Cancer Stem Cells and the Tumor Immune-Microenvironment

The Aberger lab studies signaling pathways that determine the malignant traits of rare cancer stem cells (CSC). CSC are responsible for tumor growth, metastasis and disease relapse, making them prime targets for efficient and durable therapies. In this context, the main focus of the lab is on the role of Hedgehog/GLI signaling in CSC, the tumor-microenvironment and the anti-tumoral immune response. Eradicating malignant CSC by targeted pathway inhibition and reactivation of the immune reaction against CSC is a major aim of the group.

In addition, the Aberger lab has a strong interest in understanding mechanisms of drug resistance to develop innovative and rationale-based combination treatments targeting CSC with improved efficacy und durable responses.

The lab applies a wide spectrum of state-of-the-art technologies ranging from –omics approaches to predictive in vivo cancer models and assays involving primary patient material.

This comprehensive approach has already proven successful. For instance, the Aberger lab has identified several synergistic interactions of the Hedgehog pathway, accounting for malignant progression of various cancer entities. These discoveries have laid the basis for the development of rationale-based combination treatments with improved efficacy by simultaneously targeting cooperating oncogenic signals.

 

Visit Aberger Lab at PLUS

 

Selected publications

 

  • Gruber W, Hutzinger M, Elmer DP, Parigger T, Sternberg C, Cegielkowski L, Zaja M, Leban J, Michel S, Hamm S, Vitt D, Aberger F. DYRK1B as therapeutic target in Hedgehog/GLI-dependent cancer cells with Smoothened inhibitor resistance. Oncotarget 2016; 7(6):7134-48.

  • Kern D, Regl G, Hofbauer SW, Altenhofer P, Achatz G, Dlugosz A, Schnidar H, Greil R, Hartmann TN, Aberger F: Hedgehog/GLI and PI3K signaling in the initiation and maintenance of chronic lymphocytic leukemia. Oncogene 2015 34(42):5341-51.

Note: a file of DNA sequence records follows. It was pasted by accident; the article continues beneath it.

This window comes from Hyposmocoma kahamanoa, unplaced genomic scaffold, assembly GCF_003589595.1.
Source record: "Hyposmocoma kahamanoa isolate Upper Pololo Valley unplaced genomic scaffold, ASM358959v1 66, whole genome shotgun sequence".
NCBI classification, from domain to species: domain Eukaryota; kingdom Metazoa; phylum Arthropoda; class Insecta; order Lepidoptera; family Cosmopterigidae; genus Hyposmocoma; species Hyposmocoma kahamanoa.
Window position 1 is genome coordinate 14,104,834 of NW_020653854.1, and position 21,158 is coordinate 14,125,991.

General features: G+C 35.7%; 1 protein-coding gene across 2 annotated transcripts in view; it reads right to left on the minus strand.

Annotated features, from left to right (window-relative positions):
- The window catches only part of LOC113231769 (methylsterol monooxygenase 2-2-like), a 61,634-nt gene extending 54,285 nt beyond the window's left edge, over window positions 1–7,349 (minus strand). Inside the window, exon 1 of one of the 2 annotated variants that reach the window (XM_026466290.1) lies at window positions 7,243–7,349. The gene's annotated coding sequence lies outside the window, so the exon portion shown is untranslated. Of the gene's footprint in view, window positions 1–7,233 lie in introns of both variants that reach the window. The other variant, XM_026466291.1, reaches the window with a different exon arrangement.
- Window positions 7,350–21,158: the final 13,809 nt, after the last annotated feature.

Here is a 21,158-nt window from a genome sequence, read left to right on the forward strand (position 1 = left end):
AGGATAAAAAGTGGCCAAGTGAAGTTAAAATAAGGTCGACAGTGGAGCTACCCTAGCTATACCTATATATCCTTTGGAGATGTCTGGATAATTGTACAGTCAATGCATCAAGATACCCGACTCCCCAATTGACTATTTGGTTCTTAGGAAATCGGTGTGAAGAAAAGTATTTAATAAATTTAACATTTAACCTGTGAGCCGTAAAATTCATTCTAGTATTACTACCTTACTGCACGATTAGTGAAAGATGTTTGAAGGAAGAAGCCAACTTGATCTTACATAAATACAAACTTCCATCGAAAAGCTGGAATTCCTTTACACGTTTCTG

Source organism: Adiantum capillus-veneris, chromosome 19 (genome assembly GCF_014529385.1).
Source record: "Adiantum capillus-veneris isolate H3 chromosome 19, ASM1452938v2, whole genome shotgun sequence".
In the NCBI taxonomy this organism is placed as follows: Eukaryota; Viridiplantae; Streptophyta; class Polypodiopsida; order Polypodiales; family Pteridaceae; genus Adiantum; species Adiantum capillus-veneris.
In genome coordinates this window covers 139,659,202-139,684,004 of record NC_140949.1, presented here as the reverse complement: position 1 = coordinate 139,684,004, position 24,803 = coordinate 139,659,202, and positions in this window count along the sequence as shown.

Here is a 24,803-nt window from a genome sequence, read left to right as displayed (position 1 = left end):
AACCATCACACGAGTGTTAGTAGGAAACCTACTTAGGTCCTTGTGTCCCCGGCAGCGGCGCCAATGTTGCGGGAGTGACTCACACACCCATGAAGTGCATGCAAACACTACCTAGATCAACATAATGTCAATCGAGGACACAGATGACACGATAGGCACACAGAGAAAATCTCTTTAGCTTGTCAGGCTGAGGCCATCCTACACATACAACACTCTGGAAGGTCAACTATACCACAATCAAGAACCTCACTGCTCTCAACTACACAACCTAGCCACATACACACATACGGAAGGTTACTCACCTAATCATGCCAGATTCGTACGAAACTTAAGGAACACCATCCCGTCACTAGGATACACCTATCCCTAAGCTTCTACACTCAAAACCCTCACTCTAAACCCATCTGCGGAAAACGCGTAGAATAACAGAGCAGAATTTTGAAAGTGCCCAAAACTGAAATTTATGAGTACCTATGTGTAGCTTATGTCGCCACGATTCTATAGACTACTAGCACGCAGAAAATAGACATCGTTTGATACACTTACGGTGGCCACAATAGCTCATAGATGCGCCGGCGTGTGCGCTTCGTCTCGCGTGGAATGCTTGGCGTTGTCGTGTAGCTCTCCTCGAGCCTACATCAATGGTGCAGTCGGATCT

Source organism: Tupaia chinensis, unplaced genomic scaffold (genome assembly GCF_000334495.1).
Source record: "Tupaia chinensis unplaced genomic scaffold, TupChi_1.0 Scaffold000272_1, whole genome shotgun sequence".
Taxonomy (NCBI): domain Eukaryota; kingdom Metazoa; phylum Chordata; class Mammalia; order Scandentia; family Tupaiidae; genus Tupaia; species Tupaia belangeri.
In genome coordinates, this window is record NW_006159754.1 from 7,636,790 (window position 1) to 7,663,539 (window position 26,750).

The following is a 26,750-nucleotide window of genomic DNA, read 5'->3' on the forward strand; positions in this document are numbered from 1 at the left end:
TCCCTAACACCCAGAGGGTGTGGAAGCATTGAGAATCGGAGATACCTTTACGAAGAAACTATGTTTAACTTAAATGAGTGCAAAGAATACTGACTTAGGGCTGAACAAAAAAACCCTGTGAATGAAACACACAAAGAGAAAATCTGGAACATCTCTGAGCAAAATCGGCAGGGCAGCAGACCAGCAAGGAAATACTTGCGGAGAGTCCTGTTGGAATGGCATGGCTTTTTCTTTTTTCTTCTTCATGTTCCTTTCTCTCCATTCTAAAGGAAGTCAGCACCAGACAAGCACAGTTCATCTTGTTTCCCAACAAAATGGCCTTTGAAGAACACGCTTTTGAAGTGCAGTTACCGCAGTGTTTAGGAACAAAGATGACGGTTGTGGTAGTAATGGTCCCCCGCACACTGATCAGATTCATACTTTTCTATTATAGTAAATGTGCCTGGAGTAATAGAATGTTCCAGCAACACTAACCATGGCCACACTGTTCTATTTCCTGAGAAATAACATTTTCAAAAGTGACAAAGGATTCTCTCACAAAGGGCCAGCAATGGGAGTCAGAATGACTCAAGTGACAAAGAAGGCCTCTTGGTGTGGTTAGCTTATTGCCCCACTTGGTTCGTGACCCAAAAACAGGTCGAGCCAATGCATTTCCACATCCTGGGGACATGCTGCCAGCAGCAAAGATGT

• Pencik J, Schlederer M, Gruber W, Unger C, Walker SM, Chalaris A, Marié IJ, Hassler MR, Javaheri T, Aksoy O, Blayney JK, Prutsch N, Skucha A, Herac M, Krämer OH, Mazal P, Grebien F, Egger G, Poli V, Mikulits W, Eferl R, Esterbauer H, Kennedy R, Fend F, Scharpf M, Braun M, Perner S, Levy DE, Malcolm T, Turner SD, Haitel A, Susani M, Moazzami A, Rose-John S, Aberger F, Merkel O, Moriggl R, Culig Z, Dolznig H, Kenner L. STAT3 regulated ARF expression suppresses prostate cancer metastasis. Nat Commun. 2015 Jul 22;6:7736.

  • Eberl M, Klingler S, Mangelberger D, Loipetzberger A, Damhofer H, Zoidl K, et al. Hedgehog-EGFR cooperation response genes determine the oncogenic phenotype of basal cell carcinoma and tumour-initiating pancreatic cancer cells. EMBO Mol Med 2012;4:218-33.

  • Teperino R, Amann S, Bayer M, Mcgee SL, Loipetzberger A, Connor T, et al. Hedgehog Partial Agonism Drives Warburg-like Metabolism in Muscle and Brown Fat. Cell 2012;151:414-26. IF: 33.1

  • Schnidar H, Eberl M, Klingler S, Mangelberger D, Kasper M, Hauser-Kronberger C, et al. Epidermal Growth Factor Receptor Signaling Synergizes with Hedgehog/GLI in Oncogenic Transformation via Activation of the MEK/ERK/JUN Pathway. Cancer Research 2009;69:1284-92.

Fritz Aberger, PhD

Professor of Molecular Cancer and Stem Cell Research

Deputy Head of CCS

Department of Biosciences

University of Salzburg

fritz.aberger@sbg.ac.at

Cancer stem cells and the tumor microenvironment

Vivid signal cross-talk between cancer cells, rare tumor initiating cancer stem cells (CSC) and the microenvironment and the immune system drives cancer initiation, growth and metastasis. Understanding the molecular basis of these molecular communication processes will open up new opportunities for innovative therapies based on rational multimodal combination treatments 

Signaling in CSC and the Tumor Microenvironment

Cancer Cluster Salzburg at SCRI

3rd Medical Department

Paracelsus Medical University Clinics Salzburg

Müllner Hauptstrasse 48, 5020 Salzburg, Austria

Email: ccs@sbg.ac.at

Cancer Cluster Salzburg at PLUS

Department of Biosciences

University of Salzburg

Hellbrunner Strasse 34, 5020 Salzburg, Austria

Email: ccs@sbg.ac.at